There is no requirement to have a formal agreement for the division of property, however, if you fail to enter into a formal arrangement, you never truly divide your assets and you could remain liable to your spouse for years to come. In addition, in order to avoid stamp duty, or capital gains tax, on a transfer of property from both of you to just one of you, you will need a formalised agreement in place.
There are two types of formalised agreements that can be put in place, namely a Binding Financial Agreement or Consent Orders. Both are discussed in more detail below. If you cannot agree on a division of property, then you will have no option but to go to Court.
You are completely free to decide upon any division of property that you desire, such as 50/50 60/40 or 100/0. However, you should be aware that your spouse can challenge any agreement at a later stage on the basis that it has caused significant financial hardship to themselves or a child. You should aim for a fair agreement to prevent this.
During the negotiation stage is it useful to be aware how the Court would divide property, should parties not be able to reach an agreement. Whilst each case should be considered unique, the general steps adopted by the Court are as follows:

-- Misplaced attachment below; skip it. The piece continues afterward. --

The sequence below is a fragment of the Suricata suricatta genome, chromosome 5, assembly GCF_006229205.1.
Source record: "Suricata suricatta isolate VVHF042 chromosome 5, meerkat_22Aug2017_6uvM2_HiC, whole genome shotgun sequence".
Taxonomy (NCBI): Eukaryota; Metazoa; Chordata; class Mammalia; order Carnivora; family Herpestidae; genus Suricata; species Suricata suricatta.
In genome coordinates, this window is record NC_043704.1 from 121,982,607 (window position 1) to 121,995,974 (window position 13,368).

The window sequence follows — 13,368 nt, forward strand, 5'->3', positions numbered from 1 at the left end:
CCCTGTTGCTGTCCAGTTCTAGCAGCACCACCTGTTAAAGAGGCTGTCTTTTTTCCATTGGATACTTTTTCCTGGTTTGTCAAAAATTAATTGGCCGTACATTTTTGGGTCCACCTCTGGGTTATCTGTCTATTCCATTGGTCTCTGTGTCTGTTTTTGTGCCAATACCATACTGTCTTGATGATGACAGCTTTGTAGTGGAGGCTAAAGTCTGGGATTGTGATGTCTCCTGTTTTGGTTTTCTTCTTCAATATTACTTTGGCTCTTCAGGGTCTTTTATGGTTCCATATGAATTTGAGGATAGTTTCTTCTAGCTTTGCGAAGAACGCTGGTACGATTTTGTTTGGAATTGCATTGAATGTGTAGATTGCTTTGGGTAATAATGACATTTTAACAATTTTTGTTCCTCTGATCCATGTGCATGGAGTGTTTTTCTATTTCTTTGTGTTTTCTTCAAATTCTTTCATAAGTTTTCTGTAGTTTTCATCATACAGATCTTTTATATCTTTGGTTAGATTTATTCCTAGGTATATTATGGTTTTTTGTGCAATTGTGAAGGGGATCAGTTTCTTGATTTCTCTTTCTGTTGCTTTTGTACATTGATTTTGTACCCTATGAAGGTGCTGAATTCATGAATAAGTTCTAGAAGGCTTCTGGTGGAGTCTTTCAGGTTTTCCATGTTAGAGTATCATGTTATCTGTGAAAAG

- Identify and value the assets and liabilities that you and your spouse hold either individually or together;
- Assess each of your financial contributions to the property held, either by way of purchase, maintenance or improvement;
- Assess each of your non-financial contributions made by either of you to the welfare of the family, including any contribution made as homemaker or caregiver, i.e looking after the home and caring for children; and
- Consider the future needs and resources of each of you, such as age, health, capability of finding gainful employment; income; assets and financial resources; who will be looking after the children; the standard of living that is reasonable for each party; and among other things the duration of the marriage.
You are only able to negotiate if both you and your spouse have disclosed all relevant information to each other, and the Family Law Act requires that you provide full financial disclosure to each other. As such the first step in dividing assets is to provide full financial disclosure to each other.